LONDON (AP) — British defense contractor BAE Systems PLC faces a midnight deadline set by the Serious Fraud Office to agree to a settlement or potentially be prosecuted for alleged bribery, The Guardian newspaper reported Wednesday.
The Serious Fraud Office declined to discuss the matter.
The cases involve alleged secret commissions on sales of a military radar to Tanzania; alleged bribes behind a Czech deal to lease Anglo-Swedish Gripen warplanes; commissions allegedly paid on a sale of two obsolete frigates to Romania; and 100 million pounds ($160 million) in allegedly secret commissions in weapons deal with South Africa, The Guardian said.
"We've never announced a deadline," said David Jones, a spokesman for the Serious Fraud Office.
"There are contacts and discussions clearly as you would expect between the Serious Fraud Office and the company," he added.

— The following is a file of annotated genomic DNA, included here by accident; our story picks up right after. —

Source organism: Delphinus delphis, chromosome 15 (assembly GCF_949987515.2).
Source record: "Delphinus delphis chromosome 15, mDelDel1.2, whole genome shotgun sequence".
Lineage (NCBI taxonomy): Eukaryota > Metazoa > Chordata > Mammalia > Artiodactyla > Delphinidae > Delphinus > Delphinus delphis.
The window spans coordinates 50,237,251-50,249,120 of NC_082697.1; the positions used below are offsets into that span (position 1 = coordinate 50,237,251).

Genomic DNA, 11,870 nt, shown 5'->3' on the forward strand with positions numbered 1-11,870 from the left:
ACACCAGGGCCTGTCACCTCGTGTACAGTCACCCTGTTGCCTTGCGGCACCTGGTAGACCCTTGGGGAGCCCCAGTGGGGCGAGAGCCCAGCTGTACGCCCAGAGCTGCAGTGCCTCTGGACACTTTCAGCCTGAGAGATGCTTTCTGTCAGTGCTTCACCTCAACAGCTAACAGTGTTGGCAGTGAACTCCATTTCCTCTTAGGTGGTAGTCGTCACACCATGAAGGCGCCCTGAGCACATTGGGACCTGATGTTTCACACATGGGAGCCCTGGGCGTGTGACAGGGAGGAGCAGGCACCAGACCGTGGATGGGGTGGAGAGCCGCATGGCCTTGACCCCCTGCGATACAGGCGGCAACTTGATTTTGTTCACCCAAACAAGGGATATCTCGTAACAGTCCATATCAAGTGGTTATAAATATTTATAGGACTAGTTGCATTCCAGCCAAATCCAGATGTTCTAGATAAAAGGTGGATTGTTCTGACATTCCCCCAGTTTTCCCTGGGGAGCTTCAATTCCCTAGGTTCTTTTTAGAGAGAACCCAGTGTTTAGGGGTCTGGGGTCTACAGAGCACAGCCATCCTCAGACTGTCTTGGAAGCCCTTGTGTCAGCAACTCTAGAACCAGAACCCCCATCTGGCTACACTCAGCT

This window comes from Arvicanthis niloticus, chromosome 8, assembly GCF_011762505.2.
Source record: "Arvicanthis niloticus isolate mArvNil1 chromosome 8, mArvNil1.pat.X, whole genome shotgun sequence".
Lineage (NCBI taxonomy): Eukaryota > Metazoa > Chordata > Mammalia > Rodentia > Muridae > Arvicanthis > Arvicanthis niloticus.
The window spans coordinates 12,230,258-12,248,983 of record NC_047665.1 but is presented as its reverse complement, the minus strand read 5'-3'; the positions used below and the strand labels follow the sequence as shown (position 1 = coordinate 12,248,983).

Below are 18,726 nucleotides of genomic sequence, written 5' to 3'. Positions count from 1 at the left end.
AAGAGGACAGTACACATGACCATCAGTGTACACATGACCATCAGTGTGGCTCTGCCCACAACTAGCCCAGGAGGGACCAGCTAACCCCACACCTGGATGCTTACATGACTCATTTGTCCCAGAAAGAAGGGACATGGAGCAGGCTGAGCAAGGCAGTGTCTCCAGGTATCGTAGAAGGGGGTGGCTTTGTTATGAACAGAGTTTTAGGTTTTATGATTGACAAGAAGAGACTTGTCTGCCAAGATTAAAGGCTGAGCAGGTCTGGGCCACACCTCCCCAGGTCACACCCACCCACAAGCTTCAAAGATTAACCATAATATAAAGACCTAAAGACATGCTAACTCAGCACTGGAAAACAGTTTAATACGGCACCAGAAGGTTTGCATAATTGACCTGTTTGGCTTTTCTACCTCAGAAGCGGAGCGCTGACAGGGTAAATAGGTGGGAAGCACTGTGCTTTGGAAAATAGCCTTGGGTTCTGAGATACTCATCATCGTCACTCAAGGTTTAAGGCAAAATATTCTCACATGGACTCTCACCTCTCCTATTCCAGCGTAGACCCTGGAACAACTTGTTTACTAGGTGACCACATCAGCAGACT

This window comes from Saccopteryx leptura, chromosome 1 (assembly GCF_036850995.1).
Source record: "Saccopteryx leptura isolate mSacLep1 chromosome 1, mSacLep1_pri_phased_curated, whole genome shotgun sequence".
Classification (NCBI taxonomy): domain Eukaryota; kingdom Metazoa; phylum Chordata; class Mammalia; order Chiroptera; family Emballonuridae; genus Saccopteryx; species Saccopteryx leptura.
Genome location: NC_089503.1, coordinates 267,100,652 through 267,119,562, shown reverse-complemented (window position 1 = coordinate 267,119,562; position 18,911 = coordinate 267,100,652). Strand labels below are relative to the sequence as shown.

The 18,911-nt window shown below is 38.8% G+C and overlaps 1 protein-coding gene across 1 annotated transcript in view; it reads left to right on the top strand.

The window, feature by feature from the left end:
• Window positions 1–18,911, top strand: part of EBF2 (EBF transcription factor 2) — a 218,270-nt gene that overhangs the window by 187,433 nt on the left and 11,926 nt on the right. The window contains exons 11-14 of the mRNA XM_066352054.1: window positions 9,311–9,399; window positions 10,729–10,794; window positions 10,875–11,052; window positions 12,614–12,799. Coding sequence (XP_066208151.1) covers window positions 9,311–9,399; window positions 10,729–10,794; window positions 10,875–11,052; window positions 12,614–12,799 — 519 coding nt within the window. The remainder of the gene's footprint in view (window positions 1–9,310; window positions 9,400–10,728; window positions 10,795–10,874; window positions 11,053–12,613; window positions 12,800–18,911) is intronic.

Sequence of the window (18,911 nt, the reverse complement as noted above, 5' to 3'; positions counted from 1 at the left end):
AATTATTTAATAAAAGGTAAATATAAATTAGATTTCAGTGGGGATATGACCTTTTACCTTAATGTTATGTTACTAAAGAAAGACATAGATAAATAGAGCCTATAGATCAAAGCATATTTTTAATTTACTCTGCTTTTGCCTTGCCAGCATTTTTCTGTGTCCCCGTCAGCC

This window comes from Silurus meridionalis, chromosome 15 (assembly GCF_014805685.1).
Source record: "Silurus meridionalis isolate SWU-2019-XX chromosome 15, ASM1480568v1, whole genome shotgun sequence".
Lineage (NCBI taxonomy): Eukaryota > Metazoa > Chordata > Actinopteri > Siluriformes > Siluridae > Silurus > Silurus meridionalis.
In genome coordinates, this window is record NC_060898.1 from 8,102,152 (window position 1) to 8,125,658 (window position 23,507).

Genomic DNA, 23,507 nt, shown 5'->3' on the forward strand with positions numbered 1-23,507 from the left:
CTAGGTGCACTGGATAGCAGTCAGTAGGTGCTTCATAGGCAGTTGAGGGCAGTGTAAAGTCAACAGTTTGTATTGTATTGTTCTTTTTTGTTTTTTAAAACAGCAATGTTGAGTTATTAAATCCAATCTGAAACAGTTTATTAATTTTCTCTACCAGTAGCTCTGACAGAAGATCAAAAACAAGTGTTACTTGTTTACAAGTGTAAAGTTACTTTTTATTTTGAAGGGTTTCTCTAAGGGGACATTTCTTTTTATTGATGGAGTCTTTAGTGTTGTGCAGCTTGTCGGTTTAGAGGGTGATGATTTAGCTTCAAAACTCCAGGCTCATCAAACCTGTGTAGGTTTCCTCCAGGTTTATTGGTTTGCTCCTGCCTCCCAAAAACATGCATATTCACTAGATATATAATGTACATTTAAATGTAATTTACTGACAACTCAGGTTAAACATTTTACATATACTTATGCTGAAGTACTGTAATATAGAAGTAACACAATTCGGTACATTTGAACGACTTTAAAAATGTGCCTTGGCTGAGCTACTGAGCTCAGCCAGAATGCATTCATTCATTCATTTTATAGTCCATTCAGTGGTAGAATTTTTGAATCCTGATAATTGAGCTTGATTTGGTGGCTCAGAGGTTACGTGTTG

BAE declined to say whether a deadline had been set.
"BAE Systems' view is that the interests of the company as well as all of its stakeholders, including the general public, are best served by allowing the ongoing investigations to run their course," a company statement said.
"The Company is working with regulators towards that end and is providing access to people, information and premises whenever requested. It wholeheartedly supports a rigorous approach, in the hope that it brings to a conclusion enquiries which, in the case of the SFO, are now in their sixth year."
In 2006, then-Prime Minister Tony Blair called off a Serious Fraud Office investigation of BAE's dealings with Saudi Arabia in a massive arms contract. Blair said the investigation threatened national security and British jobs.